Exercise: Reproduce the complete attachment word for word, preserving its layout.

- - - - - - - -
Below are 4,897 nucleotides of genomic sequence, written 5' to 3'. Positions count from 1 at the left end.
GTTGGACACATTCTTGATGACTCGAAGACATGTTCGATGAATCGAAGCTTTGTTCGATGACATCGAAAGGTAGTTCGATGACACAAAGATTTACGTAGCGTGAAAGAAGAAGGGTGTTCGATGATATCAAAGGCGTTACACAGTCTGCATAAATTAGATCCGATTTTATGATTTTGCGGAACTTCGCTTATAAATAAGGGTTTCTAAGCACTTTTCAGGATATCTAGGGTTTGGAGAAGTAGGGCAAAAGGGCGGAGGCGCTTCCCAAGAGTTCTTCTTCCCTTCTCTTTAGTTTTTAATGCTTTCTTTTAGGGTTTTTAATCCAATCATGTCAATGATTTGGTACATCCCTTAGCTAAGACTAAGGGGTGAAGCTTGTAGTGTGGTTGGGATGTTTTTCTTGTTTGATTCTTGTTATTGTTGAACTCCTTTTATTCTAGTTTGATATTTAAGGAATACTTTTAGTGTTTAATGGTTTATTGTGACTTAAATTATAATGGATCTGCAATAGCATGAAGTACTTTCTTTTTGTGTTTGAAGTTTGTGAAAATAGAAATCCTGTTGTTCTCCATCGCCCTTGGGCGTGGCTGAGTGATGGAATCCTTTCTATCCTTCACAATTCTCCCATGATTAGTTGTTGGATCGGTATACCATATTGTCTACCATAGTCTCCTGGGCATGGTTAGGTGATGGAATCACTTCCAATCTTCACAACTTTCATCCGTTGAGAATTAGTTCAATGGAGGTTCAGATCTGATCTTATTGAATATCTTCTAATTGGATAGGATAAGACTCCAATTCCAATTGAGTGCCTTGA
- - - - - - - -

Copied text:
Below are 4,897 nucleotides of genomic sequence, written 5' to 3'. Positions count from 1 at the left end.
GTTGGACACATTCTTGATGACTCGAAGACATGTTCGATGAATCGAAGCTTTGTTCGATGACATCGAAAGGTAGTTCGATGACACAAAGATTTACGTAGCGTGAAAGAAGAAGGGTGTTCGATGATATCAAAGGCGTTACACAGTCTGCATAAATTAGATCCGATTTTATGATTTTGCGGAACTTCGCTTATAAATAAGGGTTTCTAAGCACTTTTCAGGATATCTAGGGTTTGGAGAAGTAGGGCAAAAGGGCGGAGGCGCTTCCCAAGAGTTCTTCTTCCCTTCTCTTTAGTTTTTAATGCTTTCTTTTAGGGTTTTTAATCCAATCATGTCAATGATTTGGTACATCCCTTAGCTAAGACTAAGGGGTGAAGCTTGTAGTGTGGTTGGGATGTTTTTCTTGTTTGATTCTTGTTATTGTTGAACTCCTTTTATTCTAGTTTGATATTTAAGGAATACTTTTAGTGTTTAATGGTTTATTGTGACTTAAATTATAATGGATCTGCAATAGCATGAAGTACTTTCTTTTTGTGTTTGAAGTTTGTGAAAATAGAAATCCTGTTGTTCTCCATCGCCCTTGGGCGTGGCTGAGTGATGGAATCCTTTCTATCCTTCACAATTCTCCCATGATTAGTTGTTGGATCGGTATACCATATTGTCTACCATAGTCTCCTGGGCATGGTTAGGTGATGGAATCACTTCCAATCTTCACAACTTTCATCCGTTGAGAATTAGTTCAATGGAGGTTCAGATCTGATCTTATTGAATATCTTCTAATTGGATAGGATAAGACTCCAATTCCAATTGAGTGCCTTGA